Gums Can Tell Your Health
If you experience these unhealthy signs in your gums, do not ignore them. They are red and puffy; they bleed, hurt or are tender when you brush or floss; they’re receding away from your teeth. You may have gingivitis, the earliest stage of gum disease, but at this stage it is still a reversible situation. If it goes untreated, gingivitis can progress into periodontitis. The state of your gums gives you a picture of your oral health, and your oral health can give you clues to whether something’s up with the rest of your body functions. Here’s what you need to know.
Signs and Symptoms of Unhealthy Gums
If your gums are receding, you may be stressed out or have sleep apnea. Receding gums can result from bruxism which puts a lot of pressure on your gum line, teeth, and jawbones, causing gums to pull away. It can lead to tooth sensitivity if roots are exposed. Bruxism may also be due to health issues like anxiety and stress, it’s also commonly linked with sleep apnea.
Sores on your gums could be an indication of herpes. They can cause oral outbreaks, known as cold sores. They can be painful, often popping up on the borders of the mouth, or break out inside the mouth, including on the gums. Before they show up, you’ll feel tingling, burning, or itching. An outbreak can last for days, and it can take two to four weeks for the blisters to fully heal. Get in touch with your doctor for an antiviral drug to accelerate healing.
Pale gums could be a sign of anemia. Very pale gums can be a sign of anemia, a blood disorder when your red blood cell count is low or you don’t have enough of the iron-rich protein hemoglobin, which gives blood its color. If you have pale gums and other symptoms of anemia, like fatigue and dizziness, consult your doctor – especially because pale gums may be masking signs of gum disease.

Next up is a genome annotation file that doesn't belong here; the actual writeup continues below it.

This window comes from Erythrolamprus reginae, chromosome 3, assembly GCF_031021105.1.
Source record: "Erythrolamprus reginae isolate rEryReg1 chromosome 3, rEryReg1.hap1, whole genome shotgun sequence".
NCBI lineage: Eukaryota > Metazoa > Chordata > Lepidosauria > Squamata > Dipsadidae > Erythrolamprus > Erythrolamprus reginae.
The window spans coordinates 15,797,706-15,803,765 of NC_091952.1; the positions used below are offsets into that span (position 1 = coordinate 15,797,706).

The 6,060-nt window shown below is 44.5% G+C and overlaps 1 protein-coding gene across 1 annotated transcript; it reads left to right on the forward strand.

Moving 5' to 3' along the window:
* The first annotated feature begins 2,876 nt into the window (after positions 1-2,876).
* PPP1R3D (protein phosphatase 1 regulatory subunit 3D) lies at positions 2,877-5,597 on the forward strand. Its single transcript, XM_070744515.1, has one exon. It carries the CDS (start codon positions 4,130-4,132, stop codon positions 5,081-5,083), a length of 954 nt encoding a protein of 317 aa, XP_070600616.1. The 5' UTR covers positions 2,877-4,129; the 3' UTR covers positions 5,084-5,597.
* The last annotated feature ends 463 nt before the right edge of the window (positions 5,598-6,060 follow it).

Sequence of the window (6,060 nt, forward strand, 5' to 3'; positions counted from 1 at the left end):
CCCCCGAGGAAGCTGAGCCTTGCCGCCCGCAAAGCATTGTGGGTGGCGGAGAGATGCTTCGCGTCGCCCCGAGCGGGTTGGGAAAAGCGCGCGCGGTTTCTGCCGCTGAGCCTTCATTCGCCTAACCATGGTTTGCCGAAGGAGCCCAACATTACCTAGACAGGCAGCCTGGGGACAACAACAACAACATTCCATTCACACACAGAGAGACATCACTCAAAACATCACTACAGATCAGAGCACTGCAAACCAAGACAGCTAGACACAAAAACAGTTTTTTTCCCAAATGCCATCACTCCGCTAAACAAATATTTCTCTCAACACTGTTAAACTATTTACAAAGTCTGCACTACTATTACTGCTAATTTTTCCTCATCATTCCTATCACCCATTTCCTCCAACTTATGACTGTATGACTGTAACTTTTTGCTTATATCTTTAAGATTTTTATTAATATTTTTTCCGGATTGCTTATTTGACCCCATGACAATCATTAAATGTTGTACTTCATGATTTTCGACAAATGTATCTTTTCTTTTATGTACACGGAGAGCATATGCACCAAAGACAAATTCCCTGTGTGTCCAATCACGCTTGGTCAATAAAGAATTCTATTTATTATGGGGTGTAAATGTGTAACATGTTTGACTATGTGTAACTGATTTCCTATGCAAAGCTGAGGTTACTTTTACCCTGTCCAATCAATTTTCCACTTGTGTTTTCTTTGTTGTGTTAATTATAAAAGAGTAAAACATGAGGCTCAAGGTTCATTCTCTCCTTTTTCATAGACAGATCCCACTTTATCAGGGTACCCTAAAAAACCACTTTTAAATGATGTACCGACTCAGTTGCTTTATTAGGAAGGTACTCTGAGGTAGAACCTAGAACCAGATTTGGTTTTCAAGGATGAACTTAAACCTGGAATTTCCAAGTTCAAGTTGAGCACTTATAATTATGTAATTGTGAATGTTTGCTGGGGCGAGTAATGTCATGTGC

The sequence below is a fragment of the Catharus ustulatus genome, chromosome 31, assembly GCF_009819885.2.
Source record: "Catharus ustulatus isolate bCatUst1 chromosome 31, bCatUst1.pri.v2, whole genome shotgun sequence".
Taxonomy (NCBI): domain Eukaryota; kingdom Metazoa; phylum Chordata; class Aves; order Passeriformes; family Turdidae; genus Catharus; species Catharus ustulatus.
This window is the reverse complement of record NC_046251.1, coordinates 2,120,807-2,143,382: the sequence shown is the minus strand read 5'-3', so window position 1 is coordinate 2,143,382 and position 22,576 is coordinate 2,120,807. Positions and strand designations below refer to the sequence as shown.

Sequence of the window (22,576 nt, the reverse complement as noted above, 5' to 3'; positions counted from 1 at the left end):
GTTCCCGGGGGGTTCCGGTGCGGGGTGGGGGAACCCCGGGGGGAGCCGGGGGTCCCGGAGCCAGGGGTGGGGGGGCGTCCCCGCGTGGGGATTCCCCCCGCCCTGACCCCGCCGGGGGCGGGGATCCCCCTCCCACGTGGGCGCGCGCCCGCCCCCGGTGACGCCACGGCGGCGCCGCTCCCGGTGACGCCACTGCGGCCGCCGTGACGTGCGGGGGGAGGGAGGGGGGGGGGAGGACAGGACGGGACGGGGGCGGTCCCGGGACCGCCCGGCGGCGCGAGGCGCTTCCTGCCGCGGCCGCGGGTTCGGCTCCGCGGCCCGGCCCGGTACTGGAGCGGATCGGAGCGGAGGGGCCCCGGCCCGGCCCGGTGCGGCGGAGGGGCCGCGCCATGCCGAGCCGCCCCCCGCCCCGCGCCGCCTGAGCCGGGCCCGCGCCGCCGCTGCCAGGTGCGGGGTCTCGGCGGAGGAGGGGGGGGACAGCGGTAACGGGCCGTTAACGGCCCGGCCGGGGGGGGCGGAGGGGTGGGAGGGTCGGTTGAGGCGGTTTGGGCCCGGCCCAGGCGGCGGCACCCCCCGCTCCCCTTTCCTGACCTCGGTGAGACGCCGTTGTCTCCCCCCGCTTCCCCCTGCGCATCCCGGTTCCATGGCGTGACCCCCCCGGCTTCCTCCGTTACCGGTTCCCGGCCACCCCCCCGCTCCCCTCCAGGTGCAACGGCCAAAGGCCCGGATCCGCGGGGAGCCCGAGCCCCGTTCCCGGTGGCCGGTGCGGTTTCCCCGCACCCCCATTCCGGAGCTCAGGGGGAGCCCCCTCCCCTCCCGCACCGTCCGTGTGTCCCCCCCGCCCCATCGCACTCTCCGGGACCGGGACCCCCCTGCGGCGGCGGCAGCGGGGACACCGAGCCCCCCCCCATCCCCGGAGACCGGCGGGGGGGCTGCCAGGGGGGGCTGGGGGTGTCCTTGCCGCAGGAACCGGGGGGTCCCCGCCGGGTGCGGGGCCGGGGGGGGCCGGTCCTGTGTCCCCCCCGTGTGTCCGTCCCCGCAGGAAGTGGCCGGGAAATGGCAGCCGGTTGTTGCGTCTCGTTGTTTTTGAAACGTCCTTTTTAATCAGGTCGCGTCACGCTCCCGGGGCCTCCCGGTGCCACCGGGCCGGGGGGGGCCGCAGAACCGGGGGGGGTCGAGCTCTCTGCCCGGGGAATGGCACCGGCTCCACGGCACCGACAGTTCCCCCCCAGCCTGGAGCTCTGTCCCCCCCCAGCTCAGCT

Dry gums could be a symptom of immune system issues. Sjogren’s syndrome is an autoimmune disorder affecting the mucous membranes of your eyes and mouth, that result in lowered levels of tears and saliva, leading to dry mouth, including your gums. When your gums are dry, it can contribute to or exacerbate gum disease. If dry gums bother you, bring it up with your doctor or dentist.
Gum disease and diabetes also share a link. If you have uncontrolled diabetes, this can make gum disease more severe and take longer to heal. Conversely, having a bacterial infection in your mouth can tax the body and make it harder to control diabetes. If you have these conditions, it’s important to address both with your doctors instead of just one or the other.